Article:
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At an oilfield in Texas Apache Corp has become the first company to completely eliminate its reliance on freshwater, a potentially huge breakthrough that could add decades to the life of the fracking industry in the US. This is because each fracking well uses millions of gallons of water, and the main constraint to the future of the industry was not the lack of reserves in the ground, but the lack of water needed to access those reserves.
In the Barnhart region of Irion County, Apache is meeting all of its water needs when drilling Wolfcamp shale wells, by taking brackish water from the Santa Rosa aquifer, and recycling waste water from wells and fracking sites.
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Apache started experimenting with different techniques to reduce water consumption around a year ago, and has so far managed to drill 50 freshwaterless wells, expecting to boost that number to 70 by the end of the year.
Normally waste water produced at oil and gas wells and as a result of the fracking process is transported to be stored in underground disposal wells, but Apache now treats that water with chemicals to remove unwanted minerals such as iron, and then stored in giant containers before being reused in the next fracking operation.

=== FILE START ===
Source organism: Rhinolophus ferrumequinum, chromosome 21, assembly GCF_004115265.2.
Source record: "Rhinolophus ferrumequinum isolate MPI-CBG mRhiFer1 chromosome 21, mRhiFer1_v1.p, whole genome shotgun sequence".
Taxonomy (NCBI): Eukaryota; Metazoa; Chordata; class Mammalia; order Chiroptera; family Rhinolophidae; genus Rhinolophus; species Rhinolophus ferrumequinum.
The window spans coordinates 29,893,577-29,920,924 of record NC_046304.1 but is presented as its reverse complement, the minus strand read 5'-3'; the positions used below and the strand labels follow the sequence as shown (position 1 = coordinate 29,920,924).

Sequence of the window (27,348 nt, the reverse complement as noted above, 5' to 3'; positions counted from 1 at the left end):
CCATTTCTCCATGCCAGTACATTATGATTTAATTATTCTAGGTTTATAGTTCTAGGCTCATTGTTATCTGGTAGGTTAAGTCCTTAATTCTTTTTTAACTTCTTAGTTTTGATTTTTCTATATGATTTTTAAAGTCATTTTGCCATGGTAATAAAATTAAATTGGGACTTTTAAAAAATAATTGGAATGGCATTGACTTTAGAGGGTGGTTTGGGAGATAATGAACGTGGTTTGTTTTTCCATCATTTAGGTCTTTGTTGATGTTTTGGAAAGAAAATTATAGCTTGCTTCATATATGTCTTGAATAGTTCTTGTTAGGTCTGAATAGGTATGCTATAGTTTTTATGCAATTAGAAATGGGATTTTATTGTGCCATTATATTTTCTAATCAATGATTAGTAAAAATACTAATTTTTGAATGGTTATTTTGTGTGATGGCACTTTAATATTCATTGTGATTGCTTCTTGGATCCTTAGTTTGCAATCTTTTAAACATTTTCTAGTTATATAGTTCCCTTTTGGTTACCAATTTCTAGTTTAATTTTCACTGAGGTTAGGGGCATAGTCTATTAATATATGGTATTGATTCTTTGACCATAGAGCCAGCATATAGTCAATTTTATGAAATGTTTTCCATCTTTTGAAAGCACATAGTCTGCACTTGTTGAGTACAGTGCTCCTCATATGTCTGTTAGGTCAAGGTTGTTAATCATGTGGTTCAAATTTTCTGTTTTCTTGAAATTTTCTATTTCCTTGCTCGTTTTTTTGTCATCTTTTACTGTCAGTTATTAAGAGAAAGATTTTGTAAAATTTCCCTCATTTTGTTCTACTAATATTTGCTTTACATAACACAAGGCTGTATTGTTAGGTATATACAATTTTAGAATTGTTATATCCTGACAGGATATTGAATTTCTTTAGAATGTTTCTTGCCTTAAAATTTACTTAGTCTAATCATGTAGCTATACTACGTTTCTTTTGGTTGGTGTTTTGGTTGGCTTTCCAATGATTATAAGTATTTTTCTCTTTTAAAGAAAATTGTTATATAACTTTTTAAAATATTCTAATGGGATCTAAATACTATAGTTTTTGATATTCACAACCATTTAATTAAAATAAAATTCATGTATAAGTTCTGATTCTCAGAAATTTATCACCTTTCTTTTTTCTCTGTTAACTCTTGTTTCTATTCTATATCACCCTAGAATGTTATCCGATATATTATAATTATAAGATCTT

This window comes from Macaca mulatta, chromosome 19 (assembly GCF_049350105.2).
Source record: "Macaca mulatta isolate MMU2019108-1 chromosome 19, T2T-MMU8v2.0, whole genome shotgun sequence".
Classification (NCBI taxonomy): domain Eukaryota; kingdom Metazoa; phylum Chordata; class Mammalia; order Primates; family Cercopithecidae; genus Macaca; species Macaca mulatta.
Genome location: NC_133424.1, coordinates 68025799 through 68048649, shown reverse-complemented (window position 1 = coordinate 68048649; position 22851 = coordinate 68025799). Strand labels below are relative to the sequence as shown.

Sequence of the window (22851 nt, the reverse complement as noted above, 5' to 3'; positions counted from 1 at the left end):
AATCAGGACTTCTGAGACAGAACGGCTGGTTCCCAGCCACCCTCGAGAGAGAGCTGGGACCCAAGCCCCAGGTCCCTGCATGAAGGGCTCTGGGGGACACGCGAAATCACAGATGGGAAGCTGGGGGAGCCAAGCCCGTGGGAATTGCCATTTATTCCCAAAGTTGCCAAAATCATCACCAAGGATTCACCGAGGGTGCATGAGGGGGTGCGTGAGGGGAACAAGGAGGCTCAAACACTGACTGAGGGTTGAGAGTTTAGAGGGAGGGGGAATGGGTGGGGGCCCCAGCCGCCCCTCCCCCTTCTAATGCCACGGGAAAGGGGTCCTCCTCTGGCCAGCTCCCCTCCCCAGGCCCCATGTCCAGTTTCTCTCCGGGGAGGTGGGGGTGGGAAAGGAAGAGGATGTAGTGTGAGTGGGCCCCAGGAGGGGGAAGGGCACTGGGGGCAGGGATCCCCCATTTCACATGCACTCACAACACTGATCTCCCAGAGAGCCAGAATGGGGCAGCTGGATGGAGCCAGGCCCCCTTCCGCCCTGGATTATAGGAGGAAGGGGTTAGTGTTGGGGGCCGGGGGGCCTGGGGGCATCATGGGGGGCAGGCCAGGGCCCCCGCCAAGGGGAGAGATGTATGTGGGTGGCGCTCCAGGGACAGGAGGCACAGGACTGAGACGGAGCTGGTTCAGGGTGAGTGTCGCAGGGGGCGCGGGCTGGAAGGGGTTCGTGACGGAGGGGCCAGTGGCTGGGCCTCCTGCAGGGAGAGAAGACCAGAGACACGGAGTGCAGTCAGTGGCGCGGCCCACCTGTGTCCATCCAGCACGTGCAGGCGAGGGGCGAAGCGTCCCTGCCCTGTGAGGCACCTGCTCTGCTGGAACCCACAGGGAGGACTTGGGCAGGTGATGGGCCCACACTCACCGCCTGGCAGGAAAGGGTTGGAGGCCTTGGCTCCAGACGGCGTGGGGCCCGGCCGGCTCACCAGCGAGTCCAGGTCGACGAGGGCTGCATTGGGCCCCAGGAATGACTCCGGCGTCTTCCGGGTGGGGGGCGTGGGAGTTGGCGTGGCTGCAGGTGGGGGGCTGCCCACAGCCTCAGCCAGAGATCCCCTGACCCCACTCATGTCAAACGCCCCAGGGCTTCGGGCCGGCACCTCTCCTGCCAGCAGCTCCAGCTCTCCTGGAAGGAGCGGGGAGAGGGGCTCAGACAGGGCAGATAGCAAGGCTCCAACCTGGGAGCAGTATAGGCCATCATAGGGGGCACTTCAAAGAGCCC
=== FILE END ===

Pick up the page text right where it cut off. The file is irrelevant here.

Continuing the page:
Lucian Wray, the production manager for Apache’s South Permian region, stated, “we’re not using freshwater out here. We are recycling 100 percent of our produced water. We don't dispose of any of it.”
This new approach will prove hugely useful in areas that are prone to drought, and will play a big part in enabling unrestricted fracking in much of Texas, which is still suffering from the effects of the severe drought in the summer of 2011.
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As well as relieving pressure on local freshwater supplies, Apache’s method helps to reduce operating costs at fracking wells. It costs the company just 29 cents to treat a barrel of water in order to prepare it for reuse, but $2.50 a barrel to have it trucked away for safe disposal.
Reuters claims that a few other companies have begun to use brackish water and recycle their waste water in an effort to reduce the strain on freshwater sources, but unfortunately it is not a common practice.
By. Charles Kennedy of Oilprice.com
Charles is a writer for Oilprice.com